35. “for a few hundred years our brightest and best all moved to the colonies”: except that they clearly didn’t. In my family the big emigration to the US was in a generation when the mediocre brothers left and the bright boy stayed. A record exists of why they left: cheap land and less competition.

    I once tried to think of anyone conspicuously “brightest and best” who left the UK for the US before WWII. In the very top flight I came up with only one name – Joseph Priestley. And he was pretty much chased out by the mob. One tier down there was Alexander Graham Bell. The point is that people clever enough to cope with competition in a developed society where the social niches were already full were unlikely to head for the backwoods of the US or its dreary provincial towns. So the US probably got mainly a ragbag of people fleeing wives, creditors, and the police, mixed with mediocre but respectable people like my kin, plus indentured servants, religious loonies, and criminals being transported.

    P.S. The expression “brightest and best” was originally intended as sarcasm. In my view it’s best reserved for that.

  36. So the US probably got mainly a ragbag of people fleeing wives, creditors, and the police, mixed with mediocre but respectable people like my kin, plus indentured servants, religious loonies, and criminals being transported.

    And, related to my post on the weather and how it effected farmers, agricultural workers on the wrong end of a depression or a spell of bad weather.

  37. “Christ! Is Battersea Power Station redevelopment still in progress?”

    Its being flipped as we speak.(cough)

    …………..

    Battersea Power Station to be sold for record £1.6 billion

    The proposed deal, announced on the Malaysian stock exchange this morning, would make the Grade II* listed former generator the most expensive building ever to change hands in Britain, dwarfing the £1.3 billion paid for the “Walkie Talkie” City skyscraper last year.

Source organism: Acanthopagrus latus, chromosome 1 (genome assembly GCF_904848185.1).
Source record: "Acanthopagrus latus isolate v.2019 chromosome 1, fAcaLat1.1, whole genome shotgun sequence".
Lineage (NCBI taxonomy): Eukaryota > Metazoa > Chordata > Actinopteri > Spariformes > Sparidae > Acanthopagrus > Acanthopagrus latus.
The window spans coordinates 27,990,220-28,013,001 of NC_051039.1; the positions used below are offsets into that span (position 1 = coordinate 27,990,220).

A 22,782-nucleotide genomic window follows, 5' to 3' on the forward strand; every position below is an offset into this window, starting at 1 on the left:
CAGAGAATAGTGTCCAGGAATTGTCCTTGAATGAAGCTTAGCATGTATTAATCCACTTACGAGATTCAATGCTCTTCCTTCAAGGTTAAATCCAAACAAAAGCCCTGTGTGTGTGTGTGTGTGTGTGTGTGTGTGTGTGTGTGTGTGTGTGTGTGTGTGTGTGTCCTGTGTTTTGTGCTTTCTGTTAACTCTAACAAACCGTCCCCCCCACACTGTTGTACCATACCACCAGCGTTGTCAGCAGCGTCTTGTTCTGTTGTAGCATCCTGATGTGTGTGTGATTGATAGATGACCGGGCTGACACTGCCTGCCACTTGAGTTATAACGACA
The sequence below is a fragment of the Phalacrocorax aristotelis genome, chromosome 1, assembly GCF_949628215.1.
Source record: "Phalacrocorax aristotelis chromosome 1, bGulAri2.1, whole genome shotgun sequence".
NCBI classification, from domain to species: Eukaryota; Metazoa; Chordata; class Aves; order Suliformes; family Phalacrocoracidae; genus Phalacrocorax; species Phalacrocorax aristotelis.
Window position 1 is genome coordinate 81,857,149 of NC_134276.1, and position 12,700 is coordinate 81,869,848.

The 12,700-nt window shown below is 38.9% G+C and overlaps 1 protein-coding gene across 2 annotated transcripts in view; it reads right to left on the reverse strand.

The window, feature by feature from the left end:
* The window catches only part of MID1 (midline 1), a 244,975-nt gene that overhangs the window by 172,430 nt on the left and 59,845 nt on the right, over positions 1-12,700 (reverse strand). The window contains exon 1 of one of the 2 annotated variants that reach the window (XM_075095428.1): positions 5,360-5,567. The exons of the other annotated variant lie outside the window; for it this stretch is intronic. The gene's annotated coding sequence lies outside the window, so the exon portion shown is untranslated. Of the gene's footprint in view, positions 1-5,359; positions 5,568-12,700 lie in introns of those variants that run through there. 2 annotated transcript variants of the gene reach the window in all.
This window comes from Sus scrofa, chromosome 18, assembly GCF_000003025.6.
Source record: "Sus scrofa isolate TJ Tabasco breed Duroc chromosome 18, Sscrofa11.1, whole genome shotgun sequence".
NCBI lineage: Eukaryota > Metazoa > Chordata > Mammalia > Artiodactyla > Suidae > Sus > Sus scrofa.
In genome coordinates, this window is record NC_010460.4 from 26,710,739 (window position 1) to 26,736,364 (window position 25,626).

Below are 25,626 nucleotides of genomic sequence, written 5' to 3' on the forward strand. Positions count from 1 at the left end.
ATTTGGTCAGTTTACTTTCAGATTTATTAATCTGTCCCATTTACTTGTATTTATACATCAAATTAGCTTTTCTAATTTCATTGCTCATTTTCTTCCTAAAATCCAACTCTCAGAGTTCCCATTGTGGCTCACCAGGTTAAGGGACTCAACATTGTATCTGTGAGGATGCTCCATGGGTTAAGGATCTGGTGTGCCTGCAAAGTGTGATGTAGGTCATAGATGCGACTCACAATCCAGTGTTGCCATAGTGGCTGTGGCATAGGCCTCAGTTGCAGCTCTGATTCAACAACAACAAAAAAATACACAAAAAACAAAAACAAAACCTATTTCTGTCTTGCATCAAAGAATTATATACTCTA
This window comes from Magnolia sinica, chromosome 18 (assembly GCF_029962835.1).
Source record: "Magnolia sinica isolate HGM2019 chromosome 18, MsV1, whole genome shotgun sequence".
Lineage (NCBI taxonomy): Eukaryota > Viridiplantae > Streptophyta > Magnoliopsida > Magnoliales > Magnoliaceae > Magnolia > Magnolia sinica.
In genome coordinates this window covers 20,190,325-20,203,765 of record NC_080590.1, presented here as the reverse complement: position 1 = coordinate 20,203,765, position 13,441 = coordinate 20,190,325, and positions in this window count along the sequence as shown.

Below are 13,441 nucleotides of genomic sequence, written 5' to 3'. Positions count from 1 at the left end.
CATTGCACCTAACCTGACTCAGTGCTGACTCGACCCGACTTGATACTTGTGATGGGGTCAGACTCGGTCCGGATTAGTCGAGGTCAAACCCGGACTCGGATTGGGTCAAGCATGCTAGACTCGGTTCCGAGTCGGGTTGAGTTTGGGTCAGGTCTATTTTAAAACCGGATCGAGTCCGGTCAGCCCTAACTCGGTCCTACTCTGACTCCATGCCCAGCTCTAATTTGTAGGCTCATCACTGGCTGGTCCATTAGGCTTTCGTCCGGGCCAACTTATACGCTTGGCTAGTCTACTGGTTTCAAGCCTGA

Its next owners are the Malaysian asset management group Permodalan Nasional Berhad, and the private-sector workers pension fund Employees Provident Fund of Malalysia (EPFM).

    They have agreed to pay about 1,000 times more for the building than the original purchaser, theme park entrepreneur John Groome. He handed over £1.5 million for it to the Central Electricity Generating Board in 1987.

  38. Patrick,

    “But…and there is a bit of a business case here… we need more capacity on trains going North/South anyway.”

    Do we? Really? What are all these people doing? Why is there more demand for railway, when I can work on software running in Dublin, Lincolnshire and New Jersey? It’s not like they’re off to work down a pit or at the foundry or picking grapes. They’re going to an office in London, mostly to sit at a computer and make things or fill things in and talk to people on the phone. You can do that from home, or from a Regus office.

    I’ve done work for clients in London and most of their staff didn’t need to be there. You can categorise photographs from Belfast or Inverness. I know businesses that moved out. They have a couple of people in London for client liaison, but the rest are in Berkshire and Yorkshire.